Why Proposition B is bad for Houston

For once, I agree with Houston Mayor Sylvester Turner, Houston voters should vote NO on Proposition B. Turner explains why in the Houston Chronicle:

I believe in equal pay for equal work, especially for city employees who put their lives at risk to save yours and mine.

Proposition B — a city charter amendment proposal on the Nov. 6 city ballot as a result of a firefighters petition drive — wouldn’t achieve equal pay. In fact it would do the opposite.

Just as troubling: Approval would have frightening consequences for Houston because the petition was wrongly written.

Proposition B would cost taxpayers $98 million every year, initially giving firefighters a pay increase of at least 25 percent, and smaller raises the following years if/when police get raises. And– this is after the Council Council approved giving them a 9.5 percent raise– which they rejected. Instead they want the taxpayers to fund a 25 percent increase.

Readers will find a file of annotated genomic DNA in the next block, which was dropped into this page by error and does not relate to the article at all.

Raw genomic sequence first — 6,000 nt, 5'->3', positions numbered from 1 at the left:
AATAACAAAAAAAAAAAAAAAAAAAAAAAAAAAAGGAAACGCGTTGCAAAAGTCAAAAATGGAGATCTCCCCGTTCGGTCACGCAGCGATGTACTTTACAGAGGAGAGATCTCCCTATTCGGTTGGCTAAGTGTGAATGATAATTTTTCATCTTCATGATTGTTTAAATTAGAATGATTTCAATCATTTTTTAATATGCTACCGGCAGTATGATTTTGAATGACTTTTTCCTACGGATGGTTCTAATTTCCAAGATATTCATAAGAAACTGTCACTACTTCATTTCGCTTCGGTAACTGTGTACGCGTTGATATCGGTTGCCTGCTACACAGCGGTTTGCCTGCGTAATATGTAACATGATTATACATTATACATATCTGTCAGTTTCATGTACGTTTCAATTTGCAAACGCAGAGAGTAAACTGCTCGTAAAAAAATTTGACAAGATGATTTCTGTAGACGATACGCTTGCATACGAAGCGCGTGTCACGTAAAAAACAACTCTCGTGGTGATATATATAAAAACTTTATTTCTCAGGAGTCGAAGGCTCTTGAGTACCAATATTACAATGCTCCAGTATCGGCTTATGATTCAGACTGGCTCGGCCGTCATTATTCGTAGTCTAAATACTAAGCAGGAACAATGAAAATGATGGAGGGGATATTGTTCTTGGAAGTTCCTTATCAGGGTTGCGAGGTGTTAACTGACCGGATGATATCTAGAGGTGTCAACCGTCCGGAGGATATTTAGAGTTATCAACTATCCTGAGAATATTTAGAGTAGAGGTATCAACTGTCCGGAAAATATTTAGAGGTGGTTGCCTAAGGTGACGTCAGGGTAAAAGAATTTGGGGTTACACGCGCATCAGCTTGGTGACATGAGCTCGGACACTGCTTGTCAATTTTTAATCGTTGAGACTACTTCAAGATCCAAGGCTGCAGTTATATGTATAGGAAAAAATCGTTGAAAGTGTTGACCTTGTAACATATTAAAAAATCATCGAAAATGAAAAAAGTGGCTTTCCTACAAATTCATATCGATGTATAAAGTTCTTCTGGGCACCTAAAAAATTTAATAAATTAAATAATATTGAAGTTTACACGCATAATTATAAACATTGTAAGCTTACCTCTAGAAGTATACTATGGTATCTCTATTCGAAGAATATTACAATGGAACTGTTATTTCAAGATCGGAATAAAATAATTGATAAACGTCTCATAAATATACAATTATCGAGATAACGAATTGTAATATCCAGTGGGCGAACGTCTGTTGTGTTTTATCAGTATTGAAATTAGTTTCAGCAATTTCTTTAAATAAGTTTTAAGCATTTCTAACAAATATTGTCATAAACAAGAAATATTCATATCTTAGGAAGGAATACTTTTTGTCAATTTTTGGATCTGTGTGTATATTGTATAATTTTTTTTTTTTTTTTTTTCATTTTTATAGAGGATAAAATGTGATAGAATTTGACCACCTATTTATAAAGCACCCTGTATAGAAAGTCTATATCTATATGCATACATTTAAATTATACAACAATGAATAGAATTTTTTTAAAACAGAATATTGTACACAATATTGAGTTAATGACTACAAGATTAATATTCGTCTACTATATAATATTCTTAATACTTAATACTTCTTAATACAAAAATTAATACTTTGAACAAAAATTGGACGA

Turner goes on to explain the disparity the proposition creates between police and firefighters who are tasked with different roles, responsibilities, and requirements. His argument is valid.



AgainstPropB.com tells more of the back story:

In January 2018, the Houston firefighters’ union turned down and walked away from the City Council’s offer of a 9.5 percent pay increase over three years — valued at $69 million.

They decided instead to ask voters to approve Proposition B on this fall’s ballot for a stunning 25 percent pay increase.

Blowing an additional $100 million hole in the city budget — every year — would force police and fire layoffs, slash other services, and bust the revenue cap to raise taxes and fees.

Early voting begins today, October 22.

Turner explains that the proposition does not do what the city needs most: fire station modernization and health and safety program improvements.

The referendum excludes funding for both and does not replace or upgrade failing firefighting vehicles.

“Keep in mind that more than 80 percent of fire department costs go to providing emergency medical services rather than putting out fires,” Turner writes. “What’s needed is a restructuring of the department to meet these demands, which Proposition B does not do.”

 

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